Hurray for the new butterfly exhibit at the Coastal Discovery Museum on the Honey Horn plantation. Children of all ages will be delighted to walk around jolly butterflies and see them emerge from chrysalises.
The outdoor garden is a shutterbugs and green thumbs mecca. There are so many beautiful flowers, plants and trees butterfly love to visit.
Entrance to the Butterfly exhibit at Coastal Discovery Museum
You can tour the habitat for free
at your own pace every day from 9AM to 4:30PM (11-3 on Sunday).
Through September the museum offers guided tours on Mondays at 10AM and Wednesdays at 3PM for $10 adults and $5 children 4-12 years old.
Amazing escape artists butterflies resort to all sorts of tricks to survive. Some, like the Monarch, parade bright color wings to advertise their are toxic to eat. Others, like the Viceroy, take the shortcut and just mimic butterflies who are toxic.
Most butterflies learn to blend in the surroundings resembling leaves, sticks and even bird droppings! My favorite is the Buckeye that has owl-like patterns to scare off small birds.
The Black Swallowtail is very common in South Carolina. The large yellow striped caterpillars
Black Beauty Swalowtail, most common butterfly in the Lowcountry
are a common sight to herb gardeners, easily devouring entire plants once they start eating!
The Black Swallowtail is one of the earliest butterflies to hatch (mid-March), after spending the winter as chrysalises.
Host plants: Water Hemlock, Queen Anne’s Lace, cumin, parsley, carrot, cilantro and celery.
The Giant Swallowtail when disturbed it ejects stinking chemicals to repel small predators like ants and spiders.
Host plants: Toothache and Citrus family trees.
The Eastern Tiger Swallowtail winters on Hilton Head as a pupa. Males often patrol the treetops and swoop down to intercept females for mating. The caterpillars change their appearance with each molt: first looking like bird droppings, then turning green and showing two large eye spots, and finally, changing brown as they start to pupate.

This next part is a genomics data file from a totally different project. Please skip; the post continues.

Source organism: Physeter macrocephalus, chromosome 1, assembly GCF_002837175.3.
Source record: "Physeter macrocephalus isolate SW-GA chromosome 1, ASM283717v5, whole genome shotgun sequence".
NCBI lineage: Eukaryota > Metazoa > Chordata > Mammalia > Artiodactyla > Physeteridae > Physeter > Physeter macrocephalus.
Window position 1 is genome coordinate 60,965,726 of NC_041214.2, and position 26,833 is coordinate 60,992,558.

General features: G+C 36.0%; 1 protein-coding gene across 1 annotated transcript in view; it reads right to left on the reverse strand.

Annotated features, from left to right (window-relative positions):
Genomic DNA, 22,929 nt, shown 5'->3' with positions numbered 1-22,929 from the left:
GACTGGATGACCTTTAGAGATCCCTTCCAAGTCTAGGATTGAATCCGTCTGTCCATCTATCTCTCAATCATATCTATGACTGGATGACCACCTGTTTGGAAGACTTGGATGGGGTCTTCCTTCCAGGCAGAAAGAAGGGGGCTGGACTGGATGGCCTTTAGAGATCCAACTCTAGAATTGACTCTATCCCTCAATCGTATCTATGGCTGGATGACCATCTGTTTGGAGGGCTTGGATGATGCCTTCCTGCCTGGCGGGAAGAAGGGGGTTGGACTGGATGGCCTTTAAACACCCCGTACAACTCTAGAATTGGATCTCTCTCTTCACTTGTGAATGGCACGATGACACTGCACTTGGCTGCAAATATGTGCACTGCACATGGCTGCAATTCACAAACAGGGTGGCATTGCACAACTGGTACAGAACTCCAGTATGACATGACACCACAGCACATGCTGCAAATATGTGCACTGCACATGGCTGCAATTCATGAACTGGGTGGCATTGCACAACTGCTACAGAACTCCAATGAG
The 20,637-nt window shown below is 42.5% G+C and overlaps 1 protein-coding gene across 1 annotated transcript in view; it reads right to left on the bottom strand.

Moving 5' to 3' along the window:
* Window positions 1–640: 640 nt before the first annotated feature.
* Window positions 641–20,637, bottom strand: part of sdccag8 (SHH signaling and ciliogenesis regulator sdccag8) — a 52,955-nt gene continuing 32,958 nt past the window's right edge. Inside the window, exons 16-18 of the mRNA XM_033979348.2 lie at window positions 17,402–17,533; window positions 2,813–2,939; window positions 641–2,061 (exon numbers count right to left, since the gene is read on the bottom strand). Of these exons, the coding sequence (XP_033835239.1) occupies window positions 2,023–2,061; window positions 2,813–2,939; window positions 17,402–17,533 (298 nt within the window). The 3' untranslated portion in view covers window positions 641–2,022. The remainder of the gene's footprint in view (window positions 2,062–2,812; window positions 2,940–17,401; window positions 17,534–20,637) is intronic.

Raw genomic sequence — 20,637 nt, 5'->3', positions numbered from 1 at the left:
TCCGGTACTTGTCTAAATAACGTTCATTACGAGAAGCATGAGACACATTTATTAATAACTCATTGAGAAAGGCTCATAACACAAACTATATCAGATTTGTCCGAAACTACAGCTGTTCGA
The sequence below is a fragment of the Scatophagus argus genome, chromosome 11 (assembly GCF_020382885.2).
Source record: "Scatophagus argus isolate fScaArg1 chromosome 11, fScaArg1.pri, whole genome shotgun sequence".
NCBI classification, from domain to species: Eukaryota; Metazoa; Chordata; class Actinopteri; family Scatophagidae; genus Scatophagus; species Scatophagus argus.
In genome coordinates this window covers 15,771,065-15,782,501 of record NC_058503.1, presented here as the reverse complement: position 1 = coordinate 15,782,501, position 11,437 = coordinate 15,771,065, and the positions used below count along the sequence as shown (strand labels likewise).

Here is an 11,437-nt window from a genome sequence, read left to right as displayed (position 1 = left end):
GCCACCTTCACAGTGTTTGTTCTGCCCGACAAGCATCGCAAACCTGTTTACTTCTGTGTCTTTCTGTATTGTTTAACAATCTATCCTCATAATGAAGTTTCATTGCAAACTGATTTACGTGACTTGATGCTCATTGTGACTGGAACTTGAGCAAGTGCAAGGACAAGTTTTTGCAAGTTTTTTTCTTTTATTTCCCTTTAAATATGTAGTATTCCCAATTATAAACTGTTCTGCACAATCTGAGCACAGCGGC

The Eastern Tiger Swallowtail is the state butterfly for Alabama, Delaware, Georgia, South Carolina and Virgina.
The Zebra Longwing males are attracted to both adult females and those still in their chrysalis, mating with them before they emerge.
Zebra Longwing warrior
Afterward they’ll deposit chemicals on the female abdomen that will repel other males!
Power in the numbers! The Zebra Longwing engage in communal night roosting when you can see up to 25 individuals hanging from a tree brunch.
Unlike other butterflies, the Longwing specie can also digest pollen from flowers. The amino-acids allow them to live much longer than the average 2-3 weeks butterfly life span.
Host plants: Maypop and Yellow Passionflower.
The Gulf Fritillary – Although the larvae are solitary feeders once in adult stage they can be seen congregating in large numbers, enough to completely defoliate a plant.
Stay Out! The larvae displays bright colors to advertise its toxicity to potential predators, thus it is mainly left alone.
Host plants: Maypop and Yellow Passionflower.
The Monarch is legendary due to its North American migration that takes five